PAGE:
The first Prior of the independent Worth priory in 1957 was Dom Victor Farwell. He was elected the first Abbot in 1965, when the Priory was raised to the status of an Abbey. He remained its superior until 1988. Thus he was responsible for guiding the Worth community before, during and after the period of the Second Vatican Council. His successor, Dom Dominic Gaisford, was Abbot until his untimely death in 1994. The third Abbot of Worth, Dom Stephen Ortiger, served the community from 1994 to 2002. The fourth Abbot, Dom Christopher Jamison served from 2002 to 2010. The fifth Abbot, Dom Kevin Taggart, was elected in 2010, retiring in 2013. In August 2013, the community elected Dom Luke Jolly, the first former pupil of Worth School to become abbot, as the sixth Abbot.
As an independent Abbey, Worth has been involved in a number of different pastoral endeavours. Worth School, a boarding and day school, was opened shortly after the Abbey became independent of Downside. In 1964, parish work began in the immediate locality of the Abbey. In 1968 a long-term missionary connection with Peru began when monks from Worth built a farm and mission in the remote Apurimac valley, while in Lima they founded a monastery, a large parish and a health centre. Since 1990, this connection has been continued through the charity Outreach Peru. In 1971, the Worth Abbey Lay Community launched the idea of lay participation in monastic life for young people, growing to become, by 2003, an independent lay movement as the Lay Community of St Benedict. Between 1983 and 1990, St Peter's, East Dulwich, became the home to an experimental urban monastic community jointly founded by Worth Abbey and the Anglican Diocese of Southwark. The work of formation in Christian faith and spirituality which began there is continued in The Open Cloister.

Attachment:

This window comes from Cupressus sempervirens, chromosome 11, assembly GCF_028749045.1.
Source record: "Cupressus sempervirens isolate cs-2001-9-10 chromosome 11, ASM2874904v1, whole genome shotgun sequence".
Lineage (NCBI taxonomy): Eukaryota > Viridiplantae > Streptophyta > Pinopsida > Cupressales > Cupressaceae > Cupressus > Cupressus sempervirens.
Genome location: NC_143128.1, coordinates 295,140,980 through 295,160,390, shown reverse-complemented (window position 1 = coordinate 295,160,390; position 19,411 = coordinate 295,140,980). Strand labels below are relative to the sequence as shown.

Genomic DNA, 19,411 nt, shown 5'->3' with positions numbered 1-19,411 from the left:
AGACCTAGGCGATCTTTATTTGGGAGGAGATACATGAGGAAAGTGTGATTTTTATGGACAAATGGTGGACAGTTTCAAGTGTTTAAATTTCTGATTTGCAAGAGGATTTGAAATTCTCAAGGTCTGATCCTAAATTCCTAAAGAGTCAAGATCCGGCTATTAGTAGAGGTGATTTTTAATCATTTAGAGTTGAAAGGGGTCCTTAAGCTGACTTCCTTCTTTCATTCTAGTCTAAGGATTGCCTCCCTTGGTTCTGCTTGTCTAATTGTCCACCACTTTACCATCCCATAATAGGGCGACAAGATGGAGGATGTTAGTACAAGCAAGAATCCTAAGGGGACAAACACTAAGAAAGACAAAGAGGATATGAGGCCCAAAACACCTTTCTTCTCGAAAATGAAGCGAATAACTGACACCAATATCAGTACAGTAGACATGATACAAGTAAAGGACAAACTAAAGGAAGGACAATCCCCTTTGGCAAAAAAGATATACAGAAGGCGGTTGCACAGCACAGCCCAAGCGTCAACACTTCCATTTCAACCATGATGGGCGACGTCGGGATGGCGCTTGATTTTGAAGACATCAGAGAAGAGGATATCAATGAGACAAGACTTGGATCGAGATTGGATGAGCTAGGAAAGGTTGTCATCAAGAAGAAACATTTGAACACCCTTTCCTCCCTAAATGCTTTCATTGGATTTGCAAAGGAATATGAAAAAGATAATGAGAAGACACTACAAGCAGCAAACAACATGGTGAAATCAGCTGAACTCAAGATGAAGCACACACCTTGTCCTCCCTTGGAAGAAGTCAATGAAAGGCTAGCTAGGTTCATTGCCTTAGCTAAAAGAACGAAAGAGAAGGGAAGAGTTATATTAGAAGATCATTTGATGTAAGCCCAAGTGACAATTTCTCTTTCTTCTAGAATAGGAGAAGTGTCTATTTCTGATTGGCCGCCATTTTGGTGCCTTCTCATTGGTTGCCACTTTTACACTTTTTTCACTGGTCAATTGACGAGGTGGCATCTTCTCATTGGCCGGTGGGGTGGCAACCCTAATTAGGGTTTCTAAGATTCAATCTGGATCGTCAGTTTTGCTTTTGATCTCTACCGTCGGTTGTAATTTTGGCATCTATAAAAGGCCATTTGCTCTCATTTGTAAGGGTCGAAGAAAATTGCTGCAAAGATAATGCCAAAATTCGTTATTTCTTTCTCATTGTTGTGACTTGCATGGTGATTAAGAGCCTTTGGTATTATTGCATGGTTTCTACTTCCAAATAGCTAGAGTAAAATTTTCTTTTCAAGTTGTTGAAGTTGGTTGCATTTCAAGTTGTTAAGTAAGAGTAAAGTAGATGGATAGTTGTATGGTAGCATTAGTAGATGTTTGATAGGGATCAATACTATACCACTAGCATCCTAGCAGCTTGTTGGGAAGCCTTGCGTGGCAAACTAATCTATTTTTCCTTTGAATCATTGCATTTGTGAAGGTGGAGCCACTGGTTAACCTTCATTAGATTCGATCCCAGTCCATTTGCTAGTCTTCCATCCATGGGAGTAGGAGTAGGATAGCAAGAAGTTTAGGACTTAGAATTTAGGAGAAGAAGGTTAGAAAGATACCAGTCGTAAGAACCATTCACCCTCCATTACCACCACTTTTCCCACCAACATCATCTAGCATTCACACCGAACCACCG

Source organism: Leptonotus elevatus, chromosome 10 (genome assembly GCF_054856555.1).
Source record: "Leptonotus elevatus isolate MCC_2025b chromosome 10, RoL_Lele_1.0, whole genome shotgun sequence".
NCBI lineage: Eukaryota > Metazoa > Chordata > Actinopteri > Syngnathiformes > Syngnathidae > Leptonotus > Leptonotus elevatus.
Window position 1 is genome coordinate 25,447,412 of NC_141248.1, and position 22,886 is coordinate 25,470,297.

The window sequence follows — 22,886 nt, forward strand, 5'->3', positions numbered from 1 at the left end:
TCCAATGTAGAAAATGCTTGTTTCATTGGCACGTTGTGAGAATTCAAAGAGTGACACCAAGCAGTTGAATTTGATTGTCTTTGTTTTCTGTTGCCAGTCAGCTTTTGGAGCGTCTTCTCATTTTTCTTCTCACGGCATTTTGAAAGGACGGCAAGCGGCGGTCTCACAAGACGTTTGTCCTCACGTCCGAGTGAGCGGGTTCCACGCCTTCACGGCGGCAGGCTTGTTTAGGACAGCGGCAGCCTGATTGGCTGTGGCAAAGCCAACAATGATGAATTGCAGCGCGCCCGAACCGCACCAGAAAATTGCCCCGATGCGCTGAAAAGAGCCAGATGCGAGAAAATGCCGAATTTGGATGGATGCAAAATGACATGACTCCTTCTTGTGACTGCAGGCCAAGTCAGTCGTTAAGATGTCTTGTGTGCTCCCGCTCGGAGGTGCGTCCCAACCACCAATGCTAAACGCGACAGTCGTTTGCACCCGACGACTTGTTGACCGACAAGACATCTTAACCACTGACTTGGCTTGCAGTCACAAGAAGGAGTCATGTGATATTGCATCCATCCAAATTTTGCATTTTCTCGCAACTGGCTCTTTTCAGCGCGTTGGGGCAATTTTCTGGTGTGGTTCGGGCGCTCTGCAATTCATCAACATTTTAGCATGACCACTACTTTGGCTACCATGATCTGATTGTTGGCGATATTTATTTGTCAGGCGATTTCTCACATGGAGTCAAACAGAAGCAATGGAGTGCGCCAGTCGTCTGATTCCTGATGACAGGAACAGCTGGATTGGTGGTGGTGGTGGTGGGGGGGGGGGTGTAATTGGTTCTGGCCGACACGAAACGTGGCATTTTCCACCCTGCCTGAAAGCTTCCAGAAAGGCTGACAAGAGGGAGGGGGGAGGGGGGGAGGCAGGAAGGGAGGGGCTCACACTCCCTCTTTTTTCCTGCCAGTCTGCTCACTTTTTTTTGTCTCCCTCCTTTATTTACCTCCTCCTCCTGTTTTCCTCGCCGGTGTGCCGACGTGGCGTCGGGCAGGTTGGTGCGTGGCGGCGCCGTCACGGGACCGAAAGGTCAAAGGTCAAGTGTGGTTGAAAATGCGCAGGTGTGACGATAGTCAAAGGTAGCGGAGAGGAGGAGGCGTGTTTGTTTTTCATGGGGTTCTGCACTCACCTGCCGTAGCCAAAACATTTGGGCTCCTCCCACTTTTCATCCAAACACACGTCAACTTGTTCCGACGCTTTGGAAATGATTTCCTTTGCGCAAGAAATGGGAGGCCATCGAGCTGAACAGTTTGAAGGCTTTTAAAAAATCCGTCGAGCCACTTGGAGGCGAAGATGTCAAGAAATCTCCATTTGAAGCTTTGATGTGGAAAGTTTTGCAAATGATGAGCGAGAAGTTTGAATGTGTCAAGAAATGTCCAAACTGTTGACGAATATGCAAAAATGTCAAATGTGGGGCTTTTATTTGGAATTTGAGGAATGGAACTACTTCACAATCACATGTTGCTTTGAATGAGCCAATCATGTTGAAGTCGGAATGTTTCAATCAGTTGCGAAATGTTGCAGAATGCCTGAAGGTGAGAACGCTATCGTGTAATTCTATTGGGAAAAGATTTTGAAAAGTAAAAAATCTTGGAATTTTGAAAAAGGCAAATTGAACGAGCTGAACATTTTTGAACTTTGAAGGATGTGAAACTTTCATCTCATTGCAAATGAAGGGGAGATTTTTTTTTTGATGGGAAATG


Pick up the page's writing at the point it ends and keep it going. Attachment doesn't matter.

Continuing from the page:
The Abbey Church, designed by the UK architect Francis Pollen (died 1987) in the period immediately following the Second Vatican Council, was begun in 1966, and came into use in 1974. The church was consecrated for worship in 1975, and work continued on the structure of the building until its completion in 2001. The church adjoins the monastery buildings, also designed by Francis Pollen, which were completed in 1989. In 2010–11, the Abbey Church was extensively restored and refurbished, and was equipped with purpose built furniture for the first time. The design of the furnishings and the overall supervision of the refurbishment was the work of the UK designer Thomas Heatherwick.
In May 2005, BBC Two broadcast The Monastery, a three-part documentary series filmed at Worth Abbey. This was followed in June 2006 by The Monastery Revisited. In 2010 "The Big Silence" was broadcast.
- Worth Abbey, A Historical Guide. Bernard Moss, 1993. ISBN 0952110814. p.7
- "History > Post War". Ealingabbey.org.uk. Retrieved 2016-06-15.
- "Worth Abbey | The English Benedictine Congregation". Benedictines.org.uk. Retrieved 2016-06-15.
- "Worth Abbey - Outreach Peru - Who We Are". Outreachperu.org.uk. 2007-08-15. Retrieved 2016-06-15.
- "FAQ's | Lay Community of St. Benedict". Laybenedictines.org. 2016-06-05. Retrieved 2016-06-15.
- "Former places of worship in the Diocese of Southwark : DULWICH COMMON, ST PETER Ref: DUL01" (PDF). Southwark.anglican.org. Retrieved 2016-06-15.
- "The Open Cloister". Worthabbey.net. Retrieved 2016-06-15.
- "Archived copy". Archived from the original on 8 May 2012. Retrieved 24 October 2011.
- "Worth Abbey". Worthabbey.net. Retrieved 2014-06-06.